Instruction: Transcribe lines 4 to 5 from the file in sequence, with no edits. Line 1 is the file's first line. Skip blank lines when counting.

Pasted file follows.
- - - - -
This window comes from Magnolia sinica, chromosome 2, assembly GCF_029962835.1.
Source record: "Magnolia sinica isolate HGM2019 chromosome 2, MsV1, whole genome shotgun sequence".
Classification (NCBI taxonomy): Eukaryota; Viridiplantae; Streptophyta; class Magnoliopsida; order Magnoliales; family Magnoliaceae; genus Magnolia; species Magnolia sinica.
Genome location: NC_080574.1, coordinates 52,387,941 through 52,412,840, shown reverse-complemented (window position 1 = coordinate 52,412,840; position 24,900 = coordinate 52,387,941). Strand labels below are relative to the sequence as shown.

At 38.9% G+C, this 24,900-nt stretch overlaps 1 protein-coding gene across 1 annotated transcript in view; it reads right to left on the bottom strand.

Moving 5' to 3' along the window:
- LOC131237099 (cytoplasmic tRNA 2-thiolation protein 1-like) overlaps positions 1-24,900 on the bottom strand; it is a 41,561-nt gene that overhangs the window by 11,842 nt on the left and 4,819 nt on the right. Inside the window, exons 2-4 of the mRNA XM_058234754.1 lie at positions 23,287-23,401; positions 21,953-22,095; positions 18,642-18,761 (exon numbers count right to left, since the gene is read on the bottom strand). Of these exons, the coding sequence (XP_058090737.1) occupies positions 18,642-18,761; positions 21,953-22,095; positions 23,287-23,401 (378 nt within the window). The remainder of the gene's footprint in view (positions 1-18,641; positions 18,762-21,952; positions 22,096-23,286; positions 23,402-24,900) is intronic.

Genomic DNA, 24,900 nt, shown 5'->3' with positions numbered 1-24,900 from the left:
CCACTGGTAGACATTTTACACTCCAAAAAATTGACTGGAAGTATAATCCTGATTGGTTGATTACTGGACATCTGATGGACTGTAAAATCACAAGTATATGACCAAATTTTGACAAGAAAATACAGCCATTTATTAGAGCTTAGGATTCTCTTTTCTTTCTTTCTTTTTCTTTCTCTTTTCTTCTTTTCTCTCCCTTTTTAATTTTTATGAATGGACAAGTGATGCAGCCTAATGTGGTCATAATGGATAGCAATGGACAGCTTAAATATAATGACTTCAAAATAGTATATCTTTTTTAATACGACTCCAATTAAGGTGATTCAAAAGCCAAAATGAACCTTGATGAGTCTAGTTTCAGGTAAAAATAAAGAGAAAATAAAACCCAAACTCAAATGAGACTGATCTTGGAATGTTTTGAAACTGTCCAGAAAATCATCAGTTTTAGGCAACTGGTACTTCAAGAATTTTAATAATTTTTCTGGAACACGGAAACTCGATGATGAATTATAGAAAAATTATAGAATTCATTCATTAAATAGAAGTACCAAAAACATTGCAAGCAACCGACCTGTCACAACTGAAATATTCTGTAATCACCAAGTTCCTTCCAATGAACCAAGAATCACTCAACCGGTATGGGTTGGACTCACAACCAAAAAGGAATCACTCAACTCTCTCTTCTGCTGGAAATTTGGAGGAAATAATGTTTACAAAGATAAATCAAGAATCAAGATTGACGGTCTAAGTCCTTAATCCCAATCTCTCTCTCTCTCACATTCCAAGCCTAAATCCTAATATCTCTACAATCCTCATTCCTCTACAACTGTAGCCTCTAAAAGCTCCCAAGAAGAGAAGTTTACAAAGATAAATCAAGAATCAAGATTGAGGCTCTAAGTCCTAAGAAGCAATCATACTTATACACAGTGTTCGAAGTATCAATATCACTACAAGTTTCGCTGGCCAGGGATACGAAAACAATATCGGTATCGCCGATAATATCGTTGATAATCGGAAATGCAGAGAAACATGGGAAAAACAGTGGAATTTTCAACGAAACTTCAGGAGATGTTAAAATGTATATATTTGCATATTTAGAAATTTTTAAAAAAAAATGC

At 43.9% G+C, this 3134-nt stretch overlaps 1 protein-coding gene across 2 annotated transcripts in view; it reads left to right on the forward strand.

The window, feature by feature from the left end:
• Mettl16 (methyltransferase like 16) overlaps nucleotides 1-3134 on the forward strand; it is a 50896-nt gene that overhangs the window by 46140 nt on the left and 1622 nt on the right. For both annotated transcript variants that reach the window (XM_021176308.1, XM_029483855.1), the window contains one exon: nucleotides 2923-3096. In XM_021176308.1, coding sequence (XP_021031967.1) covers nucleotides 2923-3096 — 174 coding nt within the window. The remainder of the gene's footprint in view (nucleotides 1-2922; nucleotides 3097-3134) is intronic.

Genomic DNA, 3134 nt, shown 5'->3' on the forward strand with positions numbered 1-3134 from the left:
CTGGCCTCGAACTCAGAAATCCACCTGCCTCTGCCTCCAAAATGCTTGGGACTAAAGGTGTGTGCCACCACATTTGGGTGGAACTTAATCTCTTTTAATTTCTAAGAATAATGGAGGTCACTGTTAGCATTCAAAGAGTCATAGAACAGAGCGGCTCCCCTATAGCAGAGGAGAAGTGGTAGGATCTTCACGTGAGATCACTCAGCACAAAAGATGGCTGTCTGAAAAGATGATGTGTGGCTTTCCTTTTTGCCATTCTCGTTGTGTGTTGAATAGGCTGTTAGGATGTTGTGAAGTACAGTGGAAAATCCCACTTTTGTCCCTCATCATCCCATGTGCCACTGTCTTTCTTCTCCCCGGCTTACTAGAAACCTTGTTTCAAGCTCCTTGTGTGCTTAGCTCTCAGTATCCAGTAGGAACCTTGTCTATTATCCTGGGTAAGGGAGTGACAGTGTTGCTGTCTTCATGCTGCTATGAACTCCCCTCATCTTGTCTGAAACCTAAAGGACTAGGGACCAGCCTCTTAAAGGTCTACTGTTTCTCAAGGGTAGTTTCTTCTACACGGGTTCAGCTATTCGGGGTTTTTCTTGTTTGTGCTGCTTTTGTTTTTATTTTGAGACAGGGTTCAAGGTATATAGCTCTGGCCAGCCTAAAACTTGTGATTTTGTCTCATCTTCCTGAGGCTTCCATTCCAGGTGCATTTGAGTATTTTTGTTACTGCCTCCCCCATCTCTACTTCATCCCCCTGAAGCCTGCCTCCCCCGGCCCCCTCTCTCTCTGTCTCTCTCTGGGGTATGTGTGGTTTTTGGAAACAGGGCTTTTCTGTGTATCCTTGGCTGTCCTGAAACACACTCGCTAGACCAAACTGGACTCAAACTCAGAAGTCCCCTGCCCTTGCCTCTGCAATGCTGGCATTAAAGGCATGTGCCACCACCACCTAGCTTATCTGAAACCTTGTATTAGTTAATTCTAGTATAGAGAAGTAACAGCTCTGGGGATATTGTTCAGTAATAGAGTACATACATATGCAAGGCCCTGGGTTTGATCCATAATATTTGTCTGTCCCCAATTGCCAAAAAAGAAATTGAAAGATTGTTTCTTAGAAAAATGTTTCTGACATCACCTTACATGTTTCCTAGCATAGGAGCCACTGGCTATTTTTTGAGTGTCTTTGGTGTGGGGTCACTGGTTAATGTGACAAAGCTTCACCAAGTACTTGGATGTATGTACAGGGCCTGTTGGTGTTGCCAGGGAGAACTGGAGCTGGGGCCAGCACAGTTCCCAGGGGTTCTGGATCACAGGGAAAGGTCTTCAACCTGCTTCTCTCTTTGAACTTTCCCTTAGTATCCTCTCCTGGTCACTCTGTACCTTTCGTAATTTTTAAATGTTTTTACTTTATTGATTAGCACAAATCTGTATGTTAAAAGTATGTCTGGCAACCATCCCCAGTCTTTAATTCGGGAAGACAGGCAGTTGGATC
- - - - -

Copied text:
Genome location: NC_080574.1, coordinates 52,387,941 through 52,412,840, shown reverse-complemented (window position 1 = coordinate 52,412,840; position 24,900 = coordinate 52,387,941). Strand labels below are relative to the sequence as shown.

At 38.9% G+C, this 24,900-nt stretch overlaps 1 protein-coding gene across 1 annotated transcript in view; it reads right to left on the bottom strand.